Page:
The next wave of Jewish settlement in Louisiana came from Western Europe in the early to mid-19th century. Jews from Germany and Alsace-Lorraine settled in cities and towns all over the state, and brought with them a less traditionally observant practice of Judaism. The French-speaking Alsatian Jews, found a niche in the burgeoning Cajun communities in the southern part of the state, as fur traders who shared a common language. Ury Wainer, an older Jewish fur trader interviewed, described this little-known world of Jewish fur brokering. "We used to go out on the boats for a month at a time. We'd go from camp to camp and buy furs from the Cajun trappers. Then, we'd sell them to the fur dealers. They were comfortable with us because we spoke French."

According to historical researcher Cathy Kahn, Jews "took on the coloration" of the people with whom they settled. So, it was that Hyman Salz, a fifth-generation German Jew from Morgan City, became an alligator fisherman - a prohibited food under kosher dietary laws. His family owned the dry goods store on Main Street, following a trend of Jewish settlement all over the South. As Hyman recalled, "I grew up with swamp mud between my toes." He helped run the family business and sold alligator meat around town. The Jewish community of Morgan City was small, so his family had to bring in an itinerant Hebrew teacher from New Orleans to prepare Hyman for his Bar-Mitzvah. Hyman, like other Jews in Louisiana, felt more a part of the culture than apart from it.

Spike Herzog of Providence, Louisiana, in the northern part of the state, recounts that he did not feel different from his neighbors because of his Jewish identity. As he told it in his North Louisiana-inflected accent, "We didn't feel different because we were Jewish, we felt different because we didn't have two first names. All my friends were Tom Ed and Connie Ray and Bobby Lee. We just had one first name." Like other Reform Jews, Spike grew-up eating seafood and other non-kosher foods indigenous to the region. He had blond hair and fair skin, like his neighbors, and he did not wear a kippah (skull cap), or tsisit (fringe worn under garments) required of more observant Jews, which would have caused him to stand out.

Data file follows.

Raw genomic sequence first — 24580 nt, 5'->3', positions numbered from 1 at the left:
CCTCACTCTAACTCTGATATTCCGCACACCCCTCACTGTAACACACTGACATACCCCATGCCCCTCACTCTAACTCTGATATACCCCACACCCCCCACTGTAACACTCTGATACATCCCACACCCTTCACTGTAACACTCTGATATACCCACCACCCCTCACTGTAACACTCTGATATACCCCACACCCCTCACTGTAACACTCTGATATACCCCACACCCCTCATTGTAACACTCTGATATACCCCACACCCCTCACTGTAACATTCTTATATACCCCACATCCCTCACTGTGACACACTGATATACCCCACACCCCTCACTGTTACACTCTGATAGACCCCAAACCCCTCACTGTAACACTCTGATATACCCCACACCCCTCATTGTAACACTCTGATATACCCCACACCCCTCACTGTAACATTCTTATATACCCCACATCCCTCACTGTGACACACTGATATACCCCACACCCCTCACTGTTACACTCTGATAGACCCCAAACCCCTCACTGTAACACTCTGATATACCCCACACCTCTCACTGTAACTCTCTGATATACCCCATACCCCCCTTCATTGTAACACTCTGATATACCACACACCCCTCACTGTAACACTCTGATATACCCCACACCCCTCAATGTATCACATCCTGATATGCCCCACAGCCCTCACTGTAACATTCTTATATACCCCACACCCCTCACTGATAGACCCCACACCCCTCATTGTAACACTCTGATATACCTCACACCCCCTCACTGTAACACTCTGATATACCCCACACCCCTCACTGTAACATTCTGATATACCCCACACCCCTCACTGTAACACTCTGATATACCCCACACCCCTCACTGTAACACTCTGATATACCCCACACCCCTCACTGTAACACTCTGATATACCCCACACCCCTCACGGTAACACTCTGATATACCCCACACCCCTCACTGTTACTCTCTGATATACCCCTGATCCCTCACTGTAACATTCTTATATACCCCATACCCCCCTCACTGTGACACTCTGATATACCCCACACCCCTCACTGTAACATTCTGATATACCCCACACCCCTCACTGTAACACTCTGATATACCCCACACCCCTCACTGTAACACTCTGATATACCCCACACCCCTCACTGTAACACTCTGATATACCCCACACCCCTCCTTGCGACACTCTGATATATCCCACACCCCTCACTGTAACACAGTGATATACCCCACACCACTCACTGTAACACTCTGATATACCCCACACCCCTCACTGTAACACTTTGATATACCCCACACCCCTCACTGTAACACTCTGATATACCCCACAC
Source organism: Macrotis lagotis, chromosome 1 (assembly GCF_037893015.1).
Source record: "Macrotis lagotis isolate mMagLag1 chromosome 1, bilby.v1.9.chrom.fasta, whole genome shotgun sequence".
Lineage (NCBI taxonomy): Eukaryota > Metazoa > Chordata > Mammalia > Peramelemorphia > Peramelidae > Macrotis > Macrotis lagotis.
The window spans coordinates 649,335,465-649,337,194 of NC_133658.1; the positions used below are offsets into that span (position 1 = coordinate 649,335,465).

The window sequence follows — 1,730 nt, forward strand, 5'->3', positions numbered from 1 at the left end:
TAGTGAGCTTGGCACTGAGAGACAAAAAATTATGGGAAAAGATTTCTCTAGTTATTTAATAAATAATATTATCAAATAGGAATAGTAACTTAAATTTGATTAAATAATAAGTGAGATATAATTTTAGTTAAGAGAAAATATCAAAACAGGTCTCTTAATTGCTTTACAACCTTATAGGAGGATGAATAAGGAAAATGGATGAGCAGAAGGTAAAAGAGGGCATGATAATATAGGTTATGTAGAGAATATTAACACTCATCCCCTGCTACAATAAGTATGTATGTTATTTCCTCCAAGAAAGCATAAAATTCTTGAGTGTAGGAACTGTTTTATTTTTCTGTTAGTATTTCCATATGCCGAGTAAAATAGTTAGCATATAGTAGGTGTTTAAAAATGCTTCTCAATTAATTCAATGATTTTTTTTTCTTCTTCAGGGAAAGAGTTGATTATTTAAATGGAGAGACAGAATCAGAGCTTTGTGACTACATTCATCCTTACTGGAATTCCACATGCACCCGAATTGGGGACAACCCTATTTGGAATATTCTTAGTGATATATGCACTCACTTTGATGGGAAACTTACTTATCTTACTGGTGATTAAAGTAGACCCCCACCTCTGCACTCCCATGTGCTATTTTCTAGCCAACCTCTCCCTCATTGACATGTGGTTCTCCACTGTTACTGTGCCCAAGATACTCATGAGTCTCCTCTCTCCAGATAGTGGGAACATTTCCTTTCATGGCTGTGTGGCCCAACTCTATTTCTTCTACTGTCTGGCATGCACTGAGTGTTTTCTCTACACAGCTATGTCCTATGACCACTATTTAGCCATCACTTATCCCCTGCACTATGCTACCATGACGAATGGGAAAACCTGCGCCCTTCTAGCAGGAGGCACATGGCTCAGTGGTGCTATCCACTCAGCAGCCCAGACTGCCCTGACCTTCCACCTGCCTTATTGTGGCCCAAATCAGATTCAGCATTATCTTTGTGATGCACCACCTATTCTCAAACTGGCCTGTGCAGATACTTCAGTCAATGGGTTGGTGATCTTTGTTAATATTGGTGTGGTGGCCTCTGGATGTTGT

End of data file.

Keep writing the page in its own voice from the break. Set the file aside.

Jews found creative ways to blend the traditions of their neighbors with those of their ancestors. Elaine Schlessinger of New Orleans makes an old family recipe for charoset, which, although blending the Old World with the New South, is not kosher. Charoset is a ritual food item made for and consumed exclusively on Passover, the Jewish holiday commemorating the Exodus from slavery in Egypt 5000 years ago. The dish, a mixture of nuts, apples, honey, wine, and cinnamon, symbolizes the bricks and mortar Jews were forced to make while enslaved. It represents the hardship they suffered as forced laborers, and it is eaten during the Passover Seder meal. Elaine Schlessinger's recipe substitutes Jack Daniels for the sweet Manishewitz wine, used traditionally. She knows that using the grain alcohol makes her charoset non kosher, but it makes her feel connected to her southern roots.

The third, and final, wave of Jewish migration to Louisiana, brought thousands of Eastern European Ashkenazi Jews to the state in the late 19th and early 20th century, bringing with them a more observant, traditional form of Jewish practice. These Jews were part of what Macy Hart of the Institute of Southern Jewish Life refers to as "the Dixie Diaspora." Jews came in through the ports of Ellis Island, New York, and Galveston, Texas, and fanned out across the South. In New Orleans, there was instant friction between these new more Orthodox Jews and their Reform brethren. The Reform Jews were concerned that these immigrants were "too Jewish," and thus would draw unfavorable attention to Jews in general. While Anti-Semitism was not as much a part of the cultural landscape of Louisiana as in other parts of the South, there was still a concern that, as one merchant put it, "we not stand out."

Fitting in was so vital to a Jewish population used to persecution the world over, that stories of "passing" or being fully embraced are common. One such urban legend encountered in many interviews tells the story of a Jewish merchant who was so accepted as part of the larger community, that he was asked to join the notoriously Anti-Semitic Ku Klux Klan. The hero would politely decline the invitation, but he knew that he was selling white sheets to these same men who would use them as disguises. The irony lies in the Jew-hating Klan member unknowingly buying his wares from a Jewish merchant. The story expresses a deep-seated fear of the KKK, as well as a triumphant sense of getting one over on the bad guy. Each teller believed the story to be true, and in most cases, said it happened to a distant relative.